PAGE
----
NASP Advocacy Roadmap: The NASP Practice Model
Model for Comprehensive and Integrated School Psychological Services
The Model for Comprehensive and Integrated School Psychological Services (also known as the NASP Practice Model) is a set of tools to help individuals and state associations plan their grassroots advocacy efforts related to the promotion and adoption of the NASP Practice Model. This Advocacy Roadmap will provide individuals and state associations with some key materials and resources to plan an advocacy response within the context of the NASP Practice Model.
How to use your Advocacy Roadmap
The NASP Model for Comprehensive and Integrated School Psychological Services is designed to be used in conjunction with the NASP Standards for Graduate Preparation of School Psychologists, Standards for the Credentialing of School Psychologists, and Principles for Professional Ethics to provide a unified set of national principles that guide graduate education, credentialing, professional practice and services, and ethical behavior of school psychologists.
These NASP policy documents are intended to:
- define contemporary school psychology
- promote school psychologists' services for children, families, and schools
- provide a foundation for the future of school psychology
These NASP policy documents are used to communicate NASP's positions and advocate for qualifications and practices of school psychologists with stakeholders, policy makers, and other professional groups at the national, state, and local levels.
This Advocacy Roadmap is meant to provide a basic set of resources and materials to support state association advocacy efforts promoting the adoption of the NASP Practice Model in policy and practice. It is a place to start and we hope that individuals and state leaders that engage in advocacy activities that prove to be successful will consider sharing their ideas and experiences with NASP leaders for possible inclusion in this Advocacy Roadmap. Individuals and state leaders are encouraged to review all of the materials posted in this toolkit and think creatively and broadly about how the materials may be adapted for use in your local communities and states. Ultimately, individuals and state association leaders will need to craft their own unique response based upon the issues and polices in their local school districts and states.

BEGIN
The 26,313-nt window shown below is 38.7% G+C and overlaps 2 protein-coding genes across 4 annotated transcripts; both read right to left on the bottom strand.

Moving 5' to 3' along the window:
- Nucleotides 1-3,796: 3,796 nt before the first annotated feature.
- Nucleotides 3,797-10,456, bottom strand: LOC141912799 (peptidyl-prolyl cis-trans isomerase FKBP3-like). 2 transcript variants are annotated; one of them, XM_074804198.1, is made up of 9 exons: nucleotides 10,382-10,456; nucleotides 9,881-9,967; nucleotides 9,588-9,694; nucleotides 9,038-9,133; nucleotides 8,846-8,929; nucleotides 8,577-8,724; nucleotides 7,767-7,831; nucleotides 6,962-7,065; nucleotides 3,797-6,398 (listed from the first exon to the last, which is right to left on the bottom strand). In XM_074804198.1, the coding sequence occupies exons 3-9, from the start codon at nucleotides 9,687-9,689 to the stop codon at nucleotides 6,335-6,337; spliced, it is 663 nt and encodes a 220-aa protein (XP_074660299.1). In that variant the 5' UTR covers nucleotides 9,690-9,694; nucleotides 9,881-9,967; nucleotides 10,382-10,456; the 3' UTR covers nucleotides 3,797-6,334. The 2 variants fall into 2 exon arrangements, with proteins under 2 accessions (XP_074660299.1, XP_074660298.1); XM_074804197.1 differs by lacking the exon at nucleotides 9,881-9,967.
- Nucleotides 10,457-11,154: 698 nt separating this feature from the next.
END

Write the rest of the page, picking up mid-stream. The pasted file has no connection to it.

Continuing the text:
Exhibit A: Examining the Landscape of School Reform and the Impact of the NASP Practice Model
This document provides a quick overview of the current issues that are impacting school psychologists, how the NASP Practice Model can help address these issues, and what advocates need to do to become familiar with the NASP Practice Model before they begin their advocacy.
Exhibit B: Advocacy “To Do” List
This is a “to do” list that provides a sequence for action and quick electronic links to the resources contained in this Advocacy Roadmap.
Exhibit C: Assessing the Climate for NASP Practice Model Advocacy